We Are Listening...
Say something like...
"Show me 4health dog food..."

You will be taken automatically to your search results.

Please enable your microphone

Your speech was not recognized

Click the microphone in the search bar to try again, or start typing your search term.

We are Searching now...

Your results will display momentarily!

true
My TSC Store:
Nearby Stores:
My Tractor Supply store
true

There are no items in the cart. Start shopping to add items to your cart. There are no items in the cart. Start shopping to add items to your cart. Log in to your TSC Account to see items added to cart previously or from a different device. Log In

Items in Cart Subtotal:
See price at checkout
Info

    Tractor Supply Company

    Find it in App Store

    Best Time to Start Seeds: How to Start Seedlings

    Authored by Leah Chester-Davis

    One of the keys to starting seeds is to know the date you plan to transplant outside into the garden. This will need to be after the danger of frost has passed and after the soil has warmed, usually about two weeks after the last frost date.

    Plant your seeds indoors five to seven weeks before that date. There is no need to get the seeds started earlier. Doing so will likely result in leggy plants which aren’t desirable.


    What you need to start seedlings

    • Seed-starting mix, which will give your seeds the best start. Potting soil or soil from the garden can be too heavy. Garden soil may contain pathogens that aren’t good for the seeds.
    • Cell trays, small seed pots, or flat containers. You can buy seed-starting cell trays, shallow containers, or small biodegradable pots in varying sizes, or you can repurpose small plant or other containers you may have on hand.* 
    • A tray cover or plastic wrap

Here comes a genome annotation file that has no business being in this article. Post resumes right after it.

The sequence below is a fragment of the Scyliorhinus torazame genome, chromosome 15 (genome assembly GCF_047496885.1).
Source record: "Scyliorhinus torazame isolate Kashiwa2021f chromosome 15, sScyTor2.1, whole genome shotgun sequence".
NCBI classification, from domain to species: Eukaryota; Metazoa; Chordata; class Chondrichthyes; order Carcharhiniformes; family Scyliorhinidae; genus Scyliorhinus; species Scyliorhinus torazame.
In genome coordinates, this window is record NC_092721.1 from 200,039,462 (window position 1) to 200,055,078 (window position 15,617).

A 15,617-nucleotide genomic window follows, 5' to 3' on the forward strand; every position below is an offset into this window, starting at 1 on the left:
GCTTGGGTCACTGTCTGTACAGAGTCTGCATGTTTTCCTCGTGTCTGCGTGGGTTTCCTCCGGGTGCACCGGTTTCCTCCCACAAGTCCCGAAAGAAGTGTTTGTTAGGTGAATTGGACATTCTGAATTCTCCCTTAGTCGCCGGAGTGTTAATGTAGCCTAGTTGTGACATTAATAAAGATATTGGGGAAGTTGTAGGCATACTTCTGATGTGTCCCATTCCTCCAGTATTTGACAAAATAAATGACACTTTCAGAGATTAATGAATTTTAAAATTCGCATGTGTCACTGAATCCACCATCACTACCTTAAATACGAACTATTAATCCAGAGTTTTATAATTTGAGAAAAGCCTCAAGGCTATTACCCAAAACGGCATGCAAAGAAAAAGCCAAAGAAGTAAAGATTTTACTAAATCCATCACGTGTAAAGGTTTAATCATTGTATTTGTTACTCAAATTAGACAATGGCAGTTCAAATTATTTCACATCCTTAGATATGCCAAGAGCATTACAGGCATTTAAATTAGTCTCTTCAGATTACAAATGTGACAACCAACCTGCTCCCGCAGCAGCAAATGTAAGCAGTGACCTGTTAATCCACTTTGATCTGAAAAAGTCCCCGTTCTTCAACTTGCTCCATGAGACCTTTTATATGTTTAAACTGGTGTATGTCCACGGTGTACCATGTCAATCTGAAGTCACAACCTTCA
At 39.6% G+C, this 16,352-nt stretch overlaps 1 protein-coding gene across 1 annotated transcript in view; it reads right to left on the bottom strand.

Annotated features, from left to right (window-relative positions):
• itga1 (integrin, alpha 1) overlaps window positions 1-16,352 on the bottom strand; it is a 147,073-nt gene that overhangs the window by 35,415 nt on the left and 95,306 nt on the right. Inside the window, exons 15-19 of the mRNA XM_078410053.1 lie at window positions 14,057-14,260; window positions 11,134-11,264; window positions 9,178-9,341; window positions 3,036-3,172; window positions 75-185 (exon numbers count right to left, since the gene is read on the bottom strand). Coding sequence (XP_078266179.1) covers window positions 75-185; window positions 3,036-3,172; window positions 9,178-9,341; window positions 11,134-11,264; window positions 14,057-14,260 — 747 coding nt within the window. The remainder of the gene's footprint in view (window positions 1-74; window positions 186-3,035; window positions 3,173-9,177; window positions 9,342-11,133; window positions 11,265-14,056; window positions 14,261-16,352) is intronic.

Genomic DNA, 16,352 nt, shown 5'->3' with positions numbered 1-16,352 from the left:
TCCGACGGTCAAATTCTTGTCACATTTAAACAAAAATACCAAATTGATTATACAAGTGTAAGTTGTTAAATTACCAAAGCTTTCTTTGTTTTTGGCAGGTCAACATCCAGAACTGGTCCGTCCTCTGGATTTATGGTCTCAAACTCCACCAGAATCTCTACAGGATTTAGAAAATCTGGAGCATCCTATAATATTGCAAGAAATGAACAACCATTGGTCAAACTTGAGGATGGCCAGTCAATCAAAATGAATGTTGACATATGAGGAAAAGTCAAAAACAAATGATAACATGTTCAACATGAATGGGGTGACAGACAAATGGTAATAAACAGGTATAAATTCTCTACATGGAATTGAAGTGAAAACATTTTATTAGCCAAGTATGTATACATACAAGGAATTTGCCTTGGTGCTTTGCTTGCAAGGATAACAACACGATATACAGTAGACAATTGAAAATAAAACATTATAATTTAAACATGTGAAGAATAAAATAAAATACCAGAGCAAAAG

• A warm spot or a heat mat, and a light source such as a grow light or a South-facing windowsill
    • Spray bottle for water
    • Seeds

    *Wash your containers with a bleach solution (1-part bleach to 9 parts water) or with a disinfecting household cleaner to remove any pathogens. Make sure to punch drainage holes in the bottom. If you wish to grow only a few plants, small biodegradable pots can be a good option. You simply plant a seed or two in each and then can transfer directly to the garden when it’s time. To plant many seeds, cell packs or shallow trays may be useful. Simply start the seeds and then separate and transplant into larger containers as the seedlings grow.

     


    Sowing seeds, step-by-step

    1. Dampen the soilless mix and fill containers to within ½- to ¾-inch of top.
    2. Plant a couple of seeds in each 2-inch pot or cell. Plant ¼ inch deep.
    3. Cover with the soilless mix.
    4. Mist lightly with water. Don’t let the soil mix dry out.
    5. Cover with tray cover or with plastic wrap; this creates a mini-greenhouse effect.
    6. Place in warm location.
    7. Keep soilless mix moist.
    8. When the seeds germinate and the seedlings appear in 7 to 10 days, remove the tray cover or plastic wrap.

    Taking care of seedlings

    When the first set of leaves appear (called cotyledon), this is the time to place the trays or containers under grow lights that are about 2 inches above the plants. If you do not have grow lights, place in a South-facing window. Plants will grow toward the light, so plan on rotating your plants every day so they will not lean heavily in one direction.

    Water from the bottom. This is easy to do if you set your cell packs or small recyclable containers in a tray that holds water. The plants will soak up the water. Adjust water level as needed so that pots don’t sit in water for a long period of time.

    As real leaves appear, after the first set, fertilize with a liquid fertilizer that is diluted to half strength. Follow label directions. Apply every two weeks.

    Hardening off plants

    When your plants reach about 6- to 10-inches tall, they are almost ready to transplant outdoors, but there is an important step you will need to take first. Even though your plants may have had grow lights or have felt the sun through a window, moving them outdoors can be a shock to them. They need to acclimate to the sun and cooler temperatures over a period of a few days. This is called hardening off and will take 7 to 10 days.

    Start by setting your plants outside for only about 30 minutes the first couple of days. Then gradually, over the next 7 to 10 days, incrementally leave them outside for an extra 15 minutes or so each day. Spring temperatures may still be chilly, but the sun is strong, so this step is essential. Spring winds can result in wind burn to plant foliage, so protection from wind is important. Shady areas around your house can be good spots to get them used to outdoor temperatures and light. Another option is to use shade cloths. Shade cloths are available in varying levels from minimal to dense protection from UV light.